Today, we've got two new polls from two firms that quite frankly, aren't the most well known in this business. The first one, from Hill & Knowlton strategies showing a somewhat similar situation as the other polls released recently: the BC NDP still first but with a lead of around 6-7 points "only". This poll has very original questions such as the voting intentions by types of vehicles driven. Is that fun? Yes. Is that useful? I'm not sure.
The second poll, from Oracle poll research, is more surprising as it shows a tight race between the two main parties. Indeed, the BC NDP would be at 41%, only 4 points ahead of the BC Liberals. With 1000 respondents, the NDP'S lead is almost non-significant.
Technically, these two polls aren't that far from each other and could just be examples of the natural statistical variation. Although some of you could argue that the HK poll is based on an online panel while the Oracle poll is a more traditional phone poll. I personally see both types of polls as valid as long as the correct methodology is used (question, weighting, etc). Recent elections in this country haven't really helped settle this debate.
However, there is one big difference between the two: the Oracle polls has the 4 main parties summing to 100% while the HK poll has 3% for the "other" parties. These are really extreme examples and are perfect for what I wanted to talk about: even though you can't be sure how wrong a poll is, you can usually be sure that there is indeed a mistake!
What do I mean by that? Well, for the Oracle poll, we know that candidates from more than 4 parties will receive valid votes for sure. So there is no way the four main parties sum to 100%. On the other hand, having as much as 3% in this category is too high and typical of polls. In 2009, the other parties got less than 2% (except if you include the BC Conservatives in this category, which was the case of most pollsters back in 2009). With now 4 parties included in the polls, it's a lot more reasonable to assume that these four parties will sum to 98%, if not more. Similar numbers can be found for other Canadien elections.
So everytime you see a new poll, if you see the other parties getting more than 2% of the vote, you can tell almost for sure that this poll is off, at least by a little bit.
The second source of almost-sure error are the Green and Conservtives. Both are more than likely overestimated in the polls. Just look at the polls of the 2009 election and you see a constant overestimation for the Green (by about 2-3 points, which actually could explain the underestimation of the BC NDP). This usually occurs mainly because the supporters of these "smaller" parties are less sure of their choice. All polls show this very clearly. On top of that, given that this time around the Green party doesn't even run 85 candidates, it's quite likely this overestimation is at least as big as it was in 2009. Same for the Conservatives who run even less candidates.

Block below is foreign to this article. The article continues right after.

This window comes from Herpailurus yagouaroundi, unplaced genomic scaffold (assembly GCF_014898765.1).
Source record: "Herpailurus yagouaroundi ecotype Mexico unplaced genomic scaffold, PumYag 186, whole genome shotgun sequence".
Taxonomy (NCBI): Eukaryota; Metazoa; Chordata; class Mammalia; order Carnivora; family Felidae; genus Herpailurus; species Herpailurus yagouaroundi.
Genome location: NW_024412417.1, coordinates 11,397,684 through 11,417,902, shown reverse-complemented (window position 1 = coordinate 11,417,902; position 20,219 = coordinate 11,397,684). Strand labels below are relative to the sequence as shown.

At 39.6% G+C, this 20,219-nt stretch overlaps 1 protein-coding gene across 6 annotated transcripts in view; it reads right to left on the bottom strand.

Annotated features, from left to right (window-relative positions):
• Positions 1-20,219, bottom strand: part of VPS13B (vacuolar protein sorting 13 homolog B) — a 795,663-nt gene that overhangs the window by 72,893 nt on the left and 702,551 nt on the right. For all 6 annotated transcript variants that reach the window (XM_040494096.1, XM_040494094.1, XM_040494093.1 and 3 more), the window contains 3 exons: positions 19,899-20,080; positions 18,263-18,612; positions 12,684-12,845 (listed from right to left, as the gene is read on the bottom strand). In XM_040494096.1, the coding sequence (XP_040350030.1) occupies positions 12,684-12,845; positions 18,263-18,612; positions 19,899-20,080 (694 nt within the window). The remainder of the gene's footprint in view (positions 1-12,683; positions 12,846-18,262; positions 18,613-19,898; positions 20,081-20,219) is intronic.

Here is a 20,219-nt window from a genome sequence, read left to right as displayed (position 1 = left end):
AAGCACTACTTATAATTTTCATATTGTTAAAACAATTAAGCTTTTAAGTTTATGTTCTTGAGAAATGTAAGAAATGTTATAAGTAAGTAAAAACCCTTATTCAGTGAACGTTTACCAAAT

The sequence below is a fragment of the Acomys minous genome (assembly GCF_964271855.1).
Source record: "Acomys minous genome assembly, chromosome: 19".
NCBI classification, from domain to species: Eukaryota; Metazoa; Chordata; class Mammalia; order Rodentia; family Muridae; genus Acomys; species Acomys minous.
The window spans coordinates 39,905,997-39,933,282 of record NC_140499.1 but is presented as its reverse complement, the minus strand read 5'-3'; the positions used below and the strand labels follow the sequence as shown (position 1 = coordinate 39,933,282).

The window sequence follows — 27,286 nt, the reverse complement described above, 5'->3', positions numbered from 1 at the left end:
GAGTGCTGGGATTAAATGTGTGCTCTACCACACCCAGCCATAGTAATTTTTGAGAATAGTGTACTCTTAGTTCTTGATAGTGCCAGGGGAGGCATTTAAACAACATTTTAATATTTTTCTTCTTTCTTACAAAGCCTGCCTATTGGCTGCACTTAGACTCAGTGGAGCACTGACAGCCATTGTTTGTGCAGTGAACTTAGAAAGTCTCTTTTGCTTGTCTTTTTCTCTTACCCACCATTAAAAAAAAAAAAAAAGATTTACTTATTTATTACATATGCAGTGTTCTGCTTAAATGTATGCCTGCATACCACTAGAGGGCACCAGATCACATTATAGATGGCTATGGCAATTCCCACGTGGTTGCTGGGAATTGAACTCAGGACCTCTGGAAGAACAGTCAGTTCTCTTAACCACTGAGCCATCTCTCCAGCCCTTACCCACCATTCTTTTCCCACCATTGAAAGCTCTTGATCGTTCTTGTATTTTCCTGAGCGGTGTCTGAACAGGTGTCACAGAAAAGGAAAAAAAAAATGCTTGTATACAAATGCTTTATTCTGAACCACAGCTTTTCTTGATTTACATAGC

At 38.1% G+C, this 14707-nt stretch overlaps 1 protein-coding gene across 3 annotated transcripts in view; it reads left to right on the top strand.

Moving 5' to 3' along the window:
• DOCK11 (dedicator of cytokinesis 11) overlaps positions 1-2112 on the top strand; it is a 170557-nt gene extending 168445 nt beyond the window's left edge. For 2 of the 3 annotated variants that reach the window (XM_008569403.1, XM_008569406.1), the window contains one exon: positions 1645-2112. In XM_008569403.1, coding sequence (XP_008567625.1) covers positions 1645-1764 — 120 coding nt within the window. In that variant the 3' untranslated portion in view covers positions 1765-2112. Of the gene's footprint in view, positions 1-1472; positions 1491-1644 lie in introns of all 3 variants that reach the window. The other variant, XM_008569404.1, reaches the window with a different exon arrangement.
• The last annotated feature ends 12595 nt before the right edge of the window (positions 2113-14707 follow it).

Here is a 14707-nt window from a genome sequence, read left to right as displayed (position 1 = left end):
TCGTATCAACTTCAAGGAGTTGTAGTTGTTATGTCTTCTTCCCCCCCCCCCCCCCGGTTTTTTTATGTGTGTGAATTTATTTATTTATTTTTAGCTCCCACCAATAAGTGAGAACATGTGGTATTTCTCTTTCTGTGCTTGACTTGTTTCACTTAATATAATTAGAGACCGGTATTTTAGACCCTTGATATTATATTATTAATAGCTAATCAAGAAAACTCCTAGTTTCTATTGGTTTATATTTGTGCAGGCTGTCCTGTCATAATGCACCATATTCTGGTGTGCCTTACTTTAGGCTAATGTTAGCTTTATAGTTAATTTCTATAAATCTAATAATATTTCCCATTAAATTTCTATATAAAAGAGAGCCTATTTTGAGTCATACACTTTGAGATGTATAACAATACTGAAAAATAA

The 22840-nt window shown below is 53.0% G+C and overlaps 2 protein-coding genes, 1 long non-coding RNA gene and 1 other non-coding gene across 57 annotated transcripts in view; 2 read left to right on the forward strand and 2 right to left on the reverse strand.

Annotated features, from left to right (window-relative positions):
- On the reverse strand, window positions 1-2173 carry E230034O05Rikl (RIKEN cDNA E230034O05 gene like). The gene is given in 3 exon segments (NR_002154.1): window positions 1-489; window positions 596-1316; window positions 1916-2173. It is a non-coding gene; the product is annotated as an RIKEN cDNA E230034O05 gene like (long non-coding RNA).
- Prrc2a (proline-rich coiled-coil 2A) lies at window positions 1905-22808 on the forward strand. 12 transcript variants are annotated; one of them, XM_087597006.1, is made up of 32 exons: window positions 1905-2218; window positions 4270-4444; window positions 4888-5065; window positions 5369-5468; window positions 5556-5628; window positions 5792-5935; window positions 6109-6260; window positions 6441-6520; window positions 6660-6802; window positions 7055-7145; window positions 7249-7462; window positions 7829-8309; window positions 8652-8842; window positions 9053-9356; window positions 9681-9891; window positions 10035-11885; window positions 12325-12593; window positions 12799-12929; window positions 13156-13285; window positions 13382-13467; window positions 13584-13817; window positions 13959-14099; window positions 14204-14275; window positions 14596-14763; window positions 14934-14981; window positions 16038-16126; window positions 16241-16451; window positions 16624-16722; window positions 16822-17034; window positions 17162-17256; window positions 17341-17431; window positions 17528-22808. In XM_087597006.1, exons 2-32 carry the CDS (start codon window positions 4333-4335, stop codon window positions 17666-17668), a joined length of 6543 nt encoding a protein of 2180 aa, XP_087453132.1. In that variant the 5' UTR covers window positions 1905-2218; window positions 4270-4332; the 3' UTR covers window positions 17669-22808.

So bottom line, conservatively, most polls out there are off by a good 5 points (1+2+2). Now the real question is really: which party is underestimated? If these 5 points are evenly distributed between Liberals and NDP, the latter keeps roughly the same lead over the Liberals and its chances of winning the election are mostly the same (the electoral system can play a role here, but for simplicity sake, let's ignore that). But recent elections all had a very similar pattern: only one party was polled wrong. Last federal election, the polls were pretty spot-on for the Liberals and NDP, but were quite off for the Conservatives. Last BC election, the polls were off for the NDP. Last Quebec election, the polls underestimated the Liberals by about 4 points while being much closer for the other parties. For the current election, how these 5-points will be re-distributed could make the difference between a landslide victory for the NDP or a surprising win of Christy Clark.
I don't think it's very likely that only one of the main parties will be underestimated. The overestimated Green support will likely go to the NDP (as in 2009) while the Conservatives will help the Liberals. Still, my objective was simply to show you that polls usually have obvious errors to spot. It's harder to correct them though.
I'll update the general projections soon. Adding these two polls didn't change anything much though.